The Association for Qualitative Research
The Hub of Qualitative Thinking

Let's have a bit of spontaneity

This summer's Independents Lunch saw attendees urged to eat, drink, and review the role of discussion guides

As an AQR Independents ‘Lunch Meeting virgin’, it was with some trepidation and curiosity that I approached the sombre sounding Brown’s Courtroom 3 back in August.

What would it be like, who would be there, would it have been worth the two-hour journey I wondered? My fears, however, were quickly displaced by the warm conviviality of the surroundings, the people and the delicious lunch; plus generous quantities of wine!

Having chatted over lunch to a number of like-minded small business people (the businesses, not the people) about the joys of working for oneself as well as the anxieties regarding the unpredictability of workflow, I settled down for a post-prandial nap as Geoff Bayley took the floor.

No chance for a snooze here. He argued brilliantly that discussion guides should be written using a qualitative lexicon rather than a quantitative one, and that the reason for a preference for the latter was often the moderator’s desire for control and our clients’ lack of trust. And that, because we’re unconscious beings who don’t divide the emotional and the rational, direct questions are limiting.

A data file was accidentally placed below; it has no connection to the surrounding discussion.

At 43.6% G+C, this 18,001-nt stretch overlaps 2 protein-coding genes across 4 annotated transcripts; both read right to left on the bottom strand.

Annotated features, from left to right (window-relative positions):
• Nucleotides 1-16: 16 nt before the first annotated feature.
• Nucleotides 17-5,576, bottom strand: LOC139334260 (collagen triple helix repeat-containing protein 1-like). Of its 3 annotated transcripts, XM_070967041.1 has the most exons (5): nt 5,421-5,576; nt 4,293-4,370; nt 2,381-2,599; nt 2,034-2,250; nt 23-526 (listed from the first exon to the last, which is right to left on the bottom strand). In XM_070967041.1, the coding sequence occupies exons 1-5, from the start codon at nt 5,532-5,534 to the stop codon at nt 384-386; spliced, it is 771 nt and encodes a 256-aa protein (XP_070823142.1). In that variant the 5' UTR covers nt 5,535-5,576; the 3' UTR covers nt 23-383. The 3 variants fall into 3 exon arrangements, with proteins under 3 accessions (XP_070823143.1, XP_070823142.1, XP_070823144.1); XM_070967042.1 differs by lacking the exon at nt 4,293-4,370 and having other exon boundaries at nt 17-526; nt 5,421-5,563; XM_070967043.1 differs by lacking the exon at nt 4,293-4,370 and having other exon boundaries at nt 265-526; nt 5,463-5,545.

Instead, he advocated that we construct our discussion guides based on issues rather than simply questions and embrace the spontaneity of the group discussion. Respondents would thus arrive at self-discovery and we’d have helped them get there. The feeling should be rather like unstrapping your ski boots. We would feel less secure but be liberated in responding to the here and now.

After he sat down quite a debate ensued. There were some who wholly supported his notion that we should educate our clients not to demand ten-page question and answer discussion guides, and others who were angry that we should be expected to ignore the demands of our bill-paying clients.

There was some sympathy expressed for the internal ‘sell’ which research buyers had to do on occasion within their own organisations, and the usefulness of a comprehensive discussion guide as a persuader in this process.

But, on the whole, I had the feeling that most were challenged by Geoff’s talk and were thinking that in a perfect world they would do what he advocated; internalise the discussion guide and then throw it away. I went away wondering how I could help our clients get more comfortable with the ambiguity of the issues-led discussion guide, but convinced that as qualitative researchers we should try to harness this more spontaneous, unconscious and interactive thinking.

 

Carolyn Bird
Copyright © Association for Qualitative Research, 2005